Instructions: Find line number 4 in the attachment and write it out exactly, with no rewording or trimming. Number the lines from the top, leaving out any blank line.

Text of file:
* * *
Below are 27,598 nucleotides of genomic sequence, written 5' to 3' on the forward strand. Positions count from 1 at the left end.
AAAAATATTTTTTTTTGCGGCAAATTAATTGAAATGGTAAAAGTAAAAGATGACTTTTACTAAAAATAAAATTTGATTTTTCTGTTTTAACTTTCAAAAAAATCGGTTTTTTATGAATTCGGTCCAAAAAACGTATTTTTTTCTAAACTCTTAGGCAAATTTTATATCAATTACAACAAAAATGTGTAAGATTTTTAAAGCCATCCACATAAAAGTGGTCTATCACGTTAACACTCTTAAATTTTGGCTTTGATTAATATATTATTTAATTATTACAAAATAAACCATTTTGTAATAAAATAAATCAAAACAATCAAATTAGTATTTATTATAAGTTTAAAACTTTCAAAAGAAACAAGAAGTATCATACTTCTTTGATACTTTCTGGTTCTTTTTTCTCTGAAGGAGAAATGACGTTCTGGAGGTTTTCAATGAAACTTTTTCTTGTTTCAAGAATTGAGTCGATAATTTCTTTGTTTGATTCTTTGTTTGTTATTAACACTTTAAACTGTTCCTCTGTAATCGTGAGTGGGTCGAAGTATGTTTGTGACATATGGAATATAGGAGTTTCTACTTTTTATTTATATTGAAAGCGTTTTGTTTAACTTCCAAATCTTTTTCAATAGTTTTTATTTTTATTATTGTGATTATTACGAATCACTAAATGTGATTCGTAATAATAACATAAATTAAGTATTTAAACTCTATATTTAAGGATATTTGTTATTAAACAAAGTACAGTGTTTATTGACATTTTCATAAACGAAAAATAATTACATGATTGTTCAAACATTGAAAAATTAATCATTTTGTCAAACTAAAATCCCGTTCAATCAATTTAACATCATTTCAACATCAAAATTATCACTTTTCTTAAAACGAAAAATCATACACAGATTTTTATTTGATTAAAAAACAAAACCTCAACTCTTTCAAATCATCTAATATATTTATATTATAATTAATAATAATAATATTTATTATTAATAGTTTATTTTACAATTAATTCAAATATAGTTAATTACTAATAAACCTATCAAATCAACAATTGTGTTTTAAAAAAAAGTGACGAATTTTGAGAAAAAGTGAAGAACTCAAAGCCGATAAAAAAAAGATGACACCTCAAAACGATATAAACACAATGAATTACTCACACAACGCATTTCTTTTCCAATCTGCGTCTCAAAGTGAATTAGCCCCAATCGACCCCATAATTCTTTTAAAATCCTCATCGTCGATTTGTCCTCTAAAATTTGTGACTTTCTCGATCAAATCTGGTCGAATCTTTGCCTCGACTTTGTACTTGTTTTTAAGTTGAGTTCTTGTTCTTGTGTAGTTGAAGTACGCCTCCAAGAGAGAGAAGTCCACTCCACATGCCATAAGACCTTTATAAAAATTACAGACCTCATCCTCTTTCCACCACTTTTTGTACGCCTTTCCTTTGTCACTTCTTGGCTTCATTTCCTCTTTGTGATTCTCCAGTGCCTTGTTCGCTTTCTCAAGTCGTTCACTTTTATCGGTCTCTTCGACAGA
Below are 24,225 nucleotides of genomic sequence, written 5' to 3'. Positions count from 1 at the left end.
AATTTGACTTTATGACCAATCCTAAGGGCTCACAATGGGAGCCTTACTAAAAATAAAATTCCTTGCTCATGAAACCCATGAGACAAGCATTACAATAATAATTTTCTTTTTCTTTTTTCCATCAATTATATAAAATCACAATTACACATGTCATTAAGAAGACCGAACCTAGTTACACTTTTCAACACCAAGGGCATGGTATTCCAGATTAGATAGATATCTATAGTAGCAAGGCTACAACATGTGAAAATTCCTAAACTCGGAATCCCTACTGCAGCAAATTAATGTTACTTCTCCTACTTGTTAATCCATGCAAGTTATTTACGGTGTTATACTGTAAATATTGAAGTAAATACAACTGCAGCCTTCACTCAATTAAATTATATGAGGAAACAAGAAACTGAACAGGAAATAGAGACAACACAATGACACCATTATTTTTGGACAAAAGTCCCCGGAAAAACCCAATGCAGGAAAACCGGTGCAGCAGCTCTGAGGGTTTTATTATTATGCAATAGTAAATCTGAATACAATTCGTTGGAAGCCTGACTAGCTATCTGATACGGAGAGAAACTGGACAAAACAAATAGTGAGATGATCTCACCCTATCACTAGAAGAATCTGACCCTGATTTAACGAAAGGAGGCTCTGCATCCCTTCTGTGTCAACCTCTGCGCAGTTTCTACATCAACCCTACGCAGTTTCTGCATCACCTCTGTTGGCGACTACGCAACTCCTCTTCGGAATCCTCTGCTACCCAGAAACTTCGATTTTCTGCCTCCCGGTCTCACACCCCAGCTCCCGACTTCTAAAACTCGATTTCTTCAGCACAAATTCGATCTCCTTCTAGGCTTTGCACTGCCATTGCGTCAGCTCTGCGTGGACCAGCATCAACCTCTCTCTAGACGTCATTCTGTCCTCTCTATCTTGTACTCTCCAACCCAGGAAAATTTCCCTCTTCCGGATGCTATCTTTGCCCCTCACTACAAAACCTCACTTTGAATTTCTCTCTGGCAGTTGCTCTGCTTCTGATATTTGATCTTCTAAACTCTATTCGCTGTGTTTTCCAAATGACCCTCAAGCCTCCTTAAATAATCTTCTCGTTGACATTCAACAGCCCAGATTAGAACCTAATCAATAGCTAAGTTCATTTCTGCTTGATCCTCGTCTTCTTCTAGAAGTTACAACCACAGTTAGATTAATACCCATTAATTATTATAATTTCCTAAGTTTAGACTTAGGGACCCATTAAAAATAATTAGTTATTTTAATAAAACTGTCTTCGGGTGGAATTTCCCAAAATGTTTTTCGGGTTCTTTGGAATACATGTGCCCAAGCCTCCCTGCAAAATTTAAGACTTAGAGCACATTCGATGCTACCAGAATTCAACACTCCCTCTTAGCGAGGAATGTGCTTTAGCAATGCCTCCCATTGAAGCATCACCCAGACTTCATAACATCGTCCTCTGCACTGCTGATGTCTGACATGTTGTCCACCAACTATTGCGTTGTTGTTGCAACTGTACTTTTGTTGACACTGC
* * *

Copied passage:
AATTTGACTTTATGACCAATCCTAAGGGCTCACAATGGGAGCCTTACTAAAAATAAAATTCCTTGCTCATGAAACCCATGAGACAAGCATTACAATAATAATTTTCTTTTTCTTTTTTCCATCAATTATATAAAATCACAATTACACATGTCATTAAGAAGACCGAACCTAGTTACACTTTTCAACACCAAGGGCATGGTATTCCAGATTAGATAGATATCTATAGTAGCAAGGCTACAACATGTGAAAATTCCTAAACTCGGAATCCCTACTGCAGCAAATTAATGTTACTTCTCCTACTTGTTAATCCATGCAAGTTATTTACGGTGTTATACTGTAAATATTGAAGTAAATACAACTGCAGCCTTCACTCAATTAAATTATATGAGGAAACAAGAAACTGAACAGGAAATAGAGACAACACAATGACACCATTATTTTTGGACAAAAGTCCCCGGAAAAACCCAATGCAGGAAAACCGGTGCAGCAGCTCTGAGGGTTTTATTATTATGCAATAGTAAATCTGAATACAATTCGTTGGAAGCCTGACTAGCTATCTGATACGGAGAGAAACTGGACAAAACAAATAGTGAGATGATCTCACCCTATCACTAGAAGAATCTGACCCTGATTTAACGAAAGGAGGCTCTGCATCCCTTCTGTGTCAACCTCTGCGCAGTTTCTACATCAACCCTACGCAGTTTCTGCATCACCTCTGTTGGCGACTACGCAACTCCTCTTCGGAATCCTCTGCTACCCAGAAACTTCGATTTTCTGCCTCCCGGTCTCACACCCCAGCTCCCGACTTCTAAAACTCGATTTCTTCAGCACAAATTCGATCTCCTTCTAGGCTTTGCACTGCCATTGCGTCAGCTCTGCGTGGACCAGCATCAACCTCTCTCTAGACGTCATTCTGTCCTCTCTATCTTGTACTCTCCAACCCAGGAAAATTTCCCTCTTCCGGATGCTATCTTTGCCCCTCACTACAAAACCTCACTTTGAATTTCTCTCTGGCAGTTGCTCTGCTTCTGATATTTGATCTTCTAAACTCTATTCGCTGTGTTTTCCAAATGACCCTCAAGCCTCCTTAAATAATCTTCTCGTTGACATTCAACAGCCCAGATTAGAACCTAATCAATAGCTAAGTTCATTTCTGCTTGATCCTCGTCTTCTTCTAGAAGTTACAACCACAGTTAGATTAATACCCATTAATTATTATAATTTCCTAAGTTTAGACTTAGGGACCCATTAAAAATAATTAGTTATTTTAATAAAACTGTCTTCGGGTGGAATTTCCCAAAATGTTTTTCGGGTTCTTTGGAATACATGTGCCCAAGCCTCCCTGCAAAATTTAAGACTTAGAGCACATTCGATGCTACCAGAATTCAACACTCCCTCTTAGCGAGGAATGTGCTTTAGCAATGCCTCCCATTGAAGCATCACCCAGACTTCATAACATCGTCCTCTGCACTGCTGATGTCTGACATGTTGTCCACCAACTATTGCGTTGTTGTTGCAACTGTACTTTTGTTGACACTGC